SWT: Excitement at finding the ‘narrow fellow’ in the grass

Grass snake. Picture: Darin Smith/SWT
Grass snake. Picture: Darin Smith/SWT

Snape Maltings, one of Suffolk’s most iconic and instantly recognisable buildings sits amidst ‘the boggy lands’. Snape in old English means a poor and marshy mire, and it was there in the boggy lands, that I set my traps.

You see, my visit to Snape Marshes wasn’t a spontaneous one. Indeed, I had planned several days in advance so as to maximise my chances of success. I had reccied all the prime basking spots; sought out the enticing pools of light spilling through dense reedy vegetation; I’d spied the south facing banks and dyke sides that I knew my cold blooded quarry favoured.

I knew that catching a glimpse of my prize had most often come via a chance encounter – a rustle in the undergrowth; the glimpse of a tail flicking its way into the long grass. I needed to optimise my chances. I carefully cut and placed my black tile sun traps in these favoured locations, securing them down. My hope was to entice the target of my plan from crevices and hollows. Then I retreated.

I waited. Several days passed and when conditions were perfect I returned to the scene. It was early; the last of the morning mists were burning off the Alde. The drumming of a spotted woodpecker resonated across the marsh from the woodland beyond. As I made my way along the dyke edges I disturbed a heron. Startled, it took flight; awkward, ungainly and distinctly prehistoric looking. Quickly it regained its majestic composure, rising and then falling again on the far river bank.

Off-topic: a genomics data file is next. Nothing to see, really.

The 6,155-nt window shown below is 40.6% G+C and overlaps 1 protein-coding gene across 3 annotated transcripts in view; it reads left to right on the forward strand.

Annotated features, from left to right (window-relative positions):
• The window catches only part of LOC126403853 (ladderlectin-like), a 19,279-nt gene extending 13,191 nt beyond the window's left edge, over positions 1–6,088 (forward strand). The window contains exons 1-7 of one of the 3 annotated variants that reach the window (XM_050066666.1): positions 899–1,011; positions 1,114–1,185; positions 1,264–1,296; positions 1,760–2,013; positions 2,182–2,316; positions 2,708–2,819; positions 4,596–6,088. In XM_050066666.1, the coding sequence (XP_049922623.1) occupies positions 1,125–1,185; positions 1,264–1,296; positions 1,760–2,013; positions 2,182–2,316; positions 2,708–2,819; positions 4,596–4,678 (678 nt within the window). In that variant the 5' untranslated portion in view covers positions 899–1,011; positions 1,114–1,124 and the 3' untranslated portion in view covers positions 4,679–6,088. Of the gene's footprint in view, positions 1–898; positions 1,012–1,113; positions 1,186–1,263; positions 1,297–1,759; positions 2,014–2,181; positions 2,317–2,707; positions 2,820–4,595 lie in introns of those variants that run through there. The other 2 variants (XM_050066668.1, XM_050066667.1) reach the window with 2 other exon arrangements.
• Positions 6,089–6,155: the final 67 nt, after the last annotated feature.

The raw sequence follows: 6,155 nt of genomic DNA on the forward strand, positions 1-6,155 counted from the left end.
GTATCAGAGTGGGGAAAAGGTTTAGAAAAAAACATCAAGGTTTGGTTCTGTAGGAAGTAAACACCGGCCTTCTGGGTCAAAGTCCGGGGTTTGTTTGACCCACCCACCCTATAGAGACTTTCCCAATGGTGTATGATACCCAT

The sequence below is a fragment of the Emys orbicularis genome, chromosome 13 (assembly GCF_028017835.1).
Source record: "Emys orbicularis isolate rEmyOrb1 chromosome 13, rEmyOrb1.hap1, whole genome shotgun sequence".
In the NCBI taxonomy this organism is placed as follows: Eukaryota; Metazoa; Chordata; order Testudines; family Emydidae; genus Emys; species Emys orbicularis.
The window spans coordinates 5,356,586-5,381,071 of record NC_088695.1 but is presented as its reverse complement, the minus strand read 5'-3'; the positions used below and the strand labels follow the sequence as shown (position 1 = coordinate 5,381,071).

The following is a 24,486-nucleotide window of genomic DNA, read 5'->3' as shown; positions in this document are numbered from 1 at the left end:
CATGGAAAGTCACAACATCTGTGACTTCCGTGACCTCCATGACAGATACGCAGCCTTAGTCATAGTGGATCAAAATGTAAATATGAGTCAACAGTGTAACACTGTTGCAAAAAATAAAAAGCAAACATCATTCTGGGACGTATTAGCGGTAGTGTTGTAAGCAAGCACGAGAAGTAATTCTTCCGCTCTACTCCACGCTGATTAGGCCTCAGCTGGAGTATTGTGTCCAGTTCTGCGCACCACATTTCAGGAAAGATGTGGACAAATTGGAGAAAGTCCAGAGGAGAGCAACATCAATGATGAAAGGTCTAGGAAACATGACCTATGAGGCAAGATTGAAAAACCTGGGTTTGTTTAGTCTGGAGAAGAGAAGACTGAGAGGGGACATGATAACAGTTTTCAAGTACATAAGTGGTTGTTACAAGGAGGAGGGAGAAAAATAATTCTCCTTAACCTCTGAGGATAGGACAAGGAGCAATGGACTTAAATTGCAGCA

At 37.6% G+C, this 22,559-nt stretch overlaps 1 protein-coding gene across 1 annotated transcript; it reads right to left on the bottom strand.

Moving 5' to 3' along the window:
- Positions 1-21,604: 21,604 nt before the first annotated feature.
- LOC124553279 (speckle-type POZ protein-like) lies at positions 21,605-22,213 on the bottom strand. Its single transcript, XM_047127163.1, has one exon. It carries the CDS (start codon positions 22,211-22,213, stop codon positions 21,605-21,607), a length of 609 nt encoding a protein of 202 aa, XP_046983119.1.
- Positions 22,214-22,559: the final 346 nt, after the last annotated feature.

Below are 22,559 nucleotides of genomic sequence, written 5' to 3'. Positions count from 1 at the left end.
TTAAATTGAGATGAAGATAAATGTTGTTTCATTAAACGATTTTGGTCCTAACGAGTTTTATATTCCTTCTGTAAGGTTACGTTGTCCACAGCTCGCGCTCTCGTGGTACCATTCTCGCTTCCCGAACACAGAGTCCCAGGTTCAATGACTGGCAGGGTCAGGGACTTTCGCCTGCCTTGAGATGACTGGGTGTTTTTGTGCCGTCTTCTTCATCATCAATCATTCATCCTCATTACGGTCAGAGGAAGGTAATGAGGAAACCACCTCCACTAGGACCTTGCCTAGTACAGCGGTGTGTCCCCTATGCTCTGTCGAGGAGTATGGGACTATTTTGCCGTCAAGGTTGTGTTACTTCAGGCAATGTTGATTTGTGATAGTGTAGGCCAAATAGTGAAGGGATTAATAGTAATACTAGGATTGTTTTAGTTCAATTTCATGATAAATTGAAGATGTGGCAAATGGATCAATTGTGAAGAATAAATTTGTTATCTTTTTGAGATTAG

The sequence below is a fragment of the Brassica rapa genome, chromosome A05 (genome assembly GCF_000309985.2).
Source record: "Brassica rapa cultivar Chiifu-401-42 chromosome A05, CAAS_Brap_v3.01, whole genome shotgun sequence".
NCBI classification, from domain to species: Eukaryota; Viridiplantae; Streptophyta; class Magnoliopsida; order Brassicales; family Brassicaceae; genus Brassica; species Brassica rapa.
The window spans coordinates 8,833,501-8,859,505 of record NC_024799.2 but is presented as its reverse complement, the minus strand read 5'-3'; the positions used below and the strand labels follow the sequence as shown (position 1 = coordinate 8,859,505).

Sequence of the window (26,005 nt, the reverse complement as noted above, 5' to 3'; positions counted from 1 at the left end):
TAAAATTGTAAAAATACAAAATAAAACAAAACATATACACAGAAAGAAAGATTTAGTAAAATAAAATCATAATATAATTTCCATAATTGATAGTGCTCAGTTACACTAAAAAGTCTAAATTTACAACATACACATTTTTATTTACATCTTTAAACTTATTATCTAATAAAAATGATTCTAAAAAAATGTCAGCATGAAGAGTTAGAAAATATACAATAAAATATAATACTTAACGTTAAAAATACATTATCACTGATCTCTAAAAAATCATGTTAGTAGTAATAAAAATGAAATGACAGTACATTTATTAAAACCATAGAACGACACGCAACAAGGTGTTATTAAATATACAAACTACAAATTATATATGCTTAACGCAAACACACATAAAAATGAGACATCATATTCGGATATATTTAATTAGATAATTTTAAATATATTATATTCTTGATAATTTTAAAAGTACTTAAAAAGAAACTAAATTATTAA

As I neared my previously set refuge tiles, I quietened my footsteps and began stalking. Crouching in the rushes I stretched out to reach the far end of the tile. Gripping the warm black felt I peeled back a corner. It took a moment to get my eye in. There was a large juicy black slug taking shelter from the dehydrating morning sun. Ants chaotically scrabbled over the surface of the tile and across the back of my hand.. then there in the centre of the withered grass, lay Nalix nalix.

I am instantly reminded of Emily Dickenson’s poem, A Narrow Fellow in the Grass, which describes her emotional response to coming across the ‘narrow fellow’. I feel excited, joyful but it is still there – a tinge of fear. The unfounded remnant of a childhood fear, imparted by my poor phobic mother.

I calm myself and begin to study her beautiful olive coils. She studies me back, her blue/black ever-flicking tongue tasting the air; for danger, for a meal. She has the most amazingly bright unblinking eyes and a creamy pale collar encircling her neck. I sit, still and quite, just watching with half held breath… several minutes pass. Slowly, slowly, effortlessly she begins to slink her body, unravelling to form a sinewy S-shape. She moves quite unlike any other creature. In fact if she wasn’t traveling from one place to the next, I’d swear she was motionless; such is the ease of her locomotion. She has tired of my disturbance and is leaving. “The grass divides as with a comb”. The last I catch of her, is her black streaked flanks disappearing into the verdance. She is gone.